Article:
The World’s First (and Only) Truly Phonemic Alphabet


Introducing NAVLIPI



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NAVLIPI (see is a new universal orthography (universal script or universal alphabet), a new world alphabet, a common alphabet, that claims to be the world’s first and only truly PHONEMIC orthography (phonemic script or phonemic alphabet)that is to say, the only world orthography or world alphabet conveying phonemic information to the reader in a practical manner. 


NAVLIPI is also a highly phonetic alphabet (phonetic orthography), a universal phonetic script, with one-to-one correspondence of its letters to sounds (phones). It is also able to express, in a very easy and intuitive manner, elements like tones of tonal languages (Mandarin, Cantonese, West African languages) and rare phones like egressive and ingressive clicks of South African languages. NAVLIPI thus conveys a combination of phonetic and phonemic information to the reader. I.e., it is both a phonetic alphabet and a phonemic alphabet. A universal phonetic alphabet and a universal phonemic alphabet. 


NAVLIPI is a phonemic alphabet that uses the Latin (also called Roman) alphabet as used for English (i.e. without diacritic marks, accent marks, etc. and transformed letters, e.g. as found in transcription of Czech or even French in this alphabet). However, the letters (also called “glyphs” or sometimes “graphemes”)  are used more phonetically in NAVLIPI, in their original phonetic sense in Latin or as in modern Spanish, rather than as in the most-unphonetic English!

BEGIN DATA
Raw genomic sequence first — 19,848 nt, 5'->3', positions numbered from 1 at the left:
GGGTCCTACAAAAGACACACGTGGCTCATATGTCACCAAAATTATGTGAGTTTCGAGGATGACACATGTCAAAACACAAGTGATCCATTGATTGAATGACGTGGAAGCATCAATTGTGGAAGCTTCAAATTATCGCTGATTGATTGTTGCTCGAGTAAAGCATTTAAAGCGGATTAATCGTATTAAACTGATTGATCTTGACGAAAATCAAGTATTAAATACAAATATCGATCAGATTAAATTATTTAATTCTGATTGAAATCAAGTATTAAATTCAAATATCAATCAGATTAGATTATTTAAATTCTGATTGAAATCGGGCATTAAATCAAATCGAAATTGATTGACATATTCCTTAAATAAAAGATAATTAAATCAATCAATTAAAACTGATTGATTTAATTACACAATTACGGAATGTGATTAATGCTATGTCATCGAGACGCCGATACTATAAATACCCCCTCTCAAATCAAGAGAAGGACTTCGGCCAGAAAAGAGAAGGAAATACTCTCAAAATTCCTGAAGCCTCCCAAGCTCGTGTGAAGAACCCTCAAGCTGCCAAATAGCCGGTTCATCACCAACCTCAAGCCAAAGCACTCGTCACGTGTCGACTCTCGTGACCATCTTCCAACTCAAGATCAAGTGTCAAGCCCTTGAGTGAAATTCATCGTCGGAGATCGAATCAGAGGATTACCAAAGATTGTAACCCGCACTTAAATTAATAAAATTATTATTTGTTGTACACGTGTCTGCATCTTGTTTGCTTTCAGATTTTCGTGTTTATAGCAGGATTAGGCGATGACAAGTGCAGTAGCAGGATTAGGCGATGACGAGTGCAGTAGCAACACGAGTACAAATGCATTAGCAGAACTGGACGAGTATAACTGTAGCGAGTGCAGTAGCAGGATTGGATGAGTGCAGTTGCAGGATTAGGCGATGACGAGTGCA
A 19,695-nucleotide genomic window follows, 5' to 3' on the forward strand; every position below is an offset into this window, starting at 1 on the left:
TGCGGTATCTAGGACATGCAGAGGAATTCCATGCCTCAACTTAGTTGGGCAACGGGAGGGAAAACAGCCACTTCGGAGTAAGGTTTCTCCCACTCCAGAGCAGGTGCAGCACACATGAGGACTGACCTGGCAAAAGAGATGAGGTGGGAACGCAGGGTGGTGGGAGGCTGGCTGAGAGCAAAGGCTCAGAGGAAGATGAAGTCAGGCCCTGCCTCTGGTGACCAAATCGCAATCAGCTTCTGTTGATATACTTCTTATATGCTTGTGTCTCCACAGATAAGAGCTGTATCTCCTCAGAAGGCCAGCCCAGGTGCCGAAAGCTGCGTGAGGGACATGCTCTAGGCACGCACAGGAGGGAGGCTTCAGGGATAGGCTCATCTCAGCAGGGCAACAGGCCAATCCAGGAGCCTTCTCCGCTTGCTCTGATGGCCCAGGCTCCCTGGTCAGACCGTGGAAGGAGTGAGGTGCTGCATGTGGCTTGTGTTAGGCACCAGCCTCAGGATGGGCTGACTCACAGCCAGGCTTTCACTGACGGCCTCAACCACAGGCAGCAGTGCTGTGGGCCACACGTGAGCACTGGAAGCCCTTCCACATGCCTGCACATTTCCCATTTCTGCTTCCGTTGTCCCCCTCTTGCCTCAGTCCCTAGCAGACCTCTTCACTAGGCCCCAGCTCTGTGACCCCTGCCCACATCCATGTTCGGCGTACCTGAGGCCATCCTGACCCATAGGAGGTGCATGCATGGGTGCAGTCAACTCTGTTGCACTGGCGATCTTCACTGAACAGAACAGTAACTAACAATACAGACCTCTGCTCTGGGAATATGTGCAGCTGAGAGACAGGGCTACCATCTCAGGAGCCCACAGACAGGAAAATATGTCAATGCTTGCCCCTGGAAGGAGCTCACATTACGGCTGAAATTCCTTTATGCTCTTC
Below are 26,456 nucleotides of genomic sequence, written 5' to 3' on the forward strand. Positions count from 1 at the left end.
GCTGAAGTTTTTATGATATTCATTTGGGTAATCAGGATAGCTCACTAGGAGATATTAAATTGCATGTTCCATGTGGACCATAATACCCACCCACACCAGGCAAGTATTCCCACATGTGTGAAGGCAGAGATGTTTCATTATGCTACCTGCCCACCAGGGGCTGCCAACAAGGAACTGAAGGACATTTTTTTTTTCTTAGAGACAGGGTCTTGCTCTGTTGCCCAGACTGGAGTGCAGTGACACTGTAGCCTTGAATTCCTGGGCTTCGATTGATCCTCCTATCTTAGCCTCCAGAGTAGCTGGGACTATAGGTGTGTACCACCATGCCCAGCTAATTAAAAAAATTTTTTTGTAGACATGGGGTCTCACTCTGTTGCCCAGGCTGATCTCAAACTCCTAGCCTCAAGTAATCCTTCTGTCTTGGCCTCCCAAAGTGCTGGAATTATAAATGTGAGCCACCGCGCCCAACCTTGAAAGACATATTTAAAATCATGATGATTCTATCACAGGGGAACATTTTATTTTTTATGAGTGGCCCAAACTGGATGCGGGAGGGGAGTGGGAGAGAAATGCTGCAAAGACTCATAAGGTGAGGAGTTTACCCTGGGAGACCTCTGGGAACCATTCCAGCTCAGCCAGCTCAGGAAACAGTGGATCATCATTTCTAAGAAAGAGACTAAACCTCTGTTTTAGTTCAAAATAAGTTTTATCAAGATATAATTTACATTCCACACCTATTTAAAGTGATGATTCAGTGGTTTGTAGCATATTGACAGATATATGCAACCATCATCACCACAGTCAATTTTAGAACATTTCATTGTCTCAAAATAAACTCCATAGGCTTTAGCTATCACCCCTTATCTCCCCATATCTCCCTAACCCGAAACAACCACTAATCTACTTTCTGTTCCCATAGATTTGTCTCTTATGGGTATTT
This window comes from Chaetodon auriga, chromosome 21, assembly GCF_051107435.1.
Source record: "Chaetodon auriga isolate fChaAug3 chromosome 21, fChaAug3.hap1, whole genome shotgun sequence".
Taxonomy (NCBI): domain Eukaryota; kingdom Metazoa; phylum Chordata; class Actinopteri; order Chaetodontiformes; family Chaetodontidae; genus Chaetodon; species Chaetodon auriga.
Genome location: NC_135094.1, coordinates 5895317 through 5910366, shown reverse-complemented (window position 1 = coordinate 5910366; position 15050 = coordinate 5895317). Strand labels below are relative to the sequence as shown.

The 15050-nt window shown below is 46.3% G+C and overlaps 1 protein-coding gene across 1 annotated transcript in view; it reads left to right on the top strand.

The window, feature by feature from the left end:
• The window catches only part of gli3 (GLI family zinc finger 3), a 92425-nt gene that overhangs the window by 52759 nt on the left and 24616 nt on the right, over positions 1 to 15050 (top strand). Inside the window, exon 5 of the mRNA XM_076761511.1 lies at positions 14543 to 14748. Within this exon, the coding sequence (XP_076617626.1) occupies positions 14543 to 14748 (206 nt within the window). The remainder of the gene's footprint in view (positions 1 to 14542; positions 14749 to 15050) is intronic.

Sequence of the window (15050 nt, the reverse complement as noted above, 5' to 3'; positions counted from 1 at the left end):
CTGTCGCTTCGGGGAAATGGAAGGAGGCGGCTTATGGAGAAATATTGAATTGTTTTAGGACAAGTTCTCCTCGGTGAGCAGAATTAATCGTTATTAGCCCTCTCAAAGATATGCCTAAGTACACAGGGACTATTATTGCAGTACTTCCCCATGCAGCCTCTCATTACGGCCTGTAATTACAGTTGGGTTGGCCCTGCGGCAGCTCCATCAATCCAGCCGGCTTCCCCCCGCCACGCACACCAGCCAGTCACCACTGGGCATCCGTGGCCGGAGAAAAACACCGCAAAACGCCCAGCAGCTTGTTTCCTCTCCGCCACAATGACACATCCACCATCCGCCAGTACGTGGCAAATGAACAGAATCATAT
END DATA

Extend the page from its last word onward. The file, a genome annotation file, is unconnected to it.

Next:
The reason for selection of the Latin or Roman alphabet as a basis for NAVLIPI was straightforward: The Latin alphabet is, through a combination of happenstance and colonial domination, the most widely recognized script in the world today. It is found ubiquitously even in places that don’t use it- e.g. in street and store signs in Japan, China, Africa, India, Southeast Asia- literally everywhere. And of course, it is the primary alphabet in North and South America, Europe (including Turkey), Indonesia and East Africa. And it is the script of English, which today is the lingua franca of the world. 


Although it is a phonemic alphabet, NAVLIPI uses the 26 letters (“glyphs”) of the Latin alphabet as used for English, plus just 15 additional letters, three of which are borrowed from Greek, eleven of which are transformed (but still very intuitive) Latin letters; just one is entirely new.


NAVLIPI conveys a combination of phonetic and phonemic information to the reader, as noted above.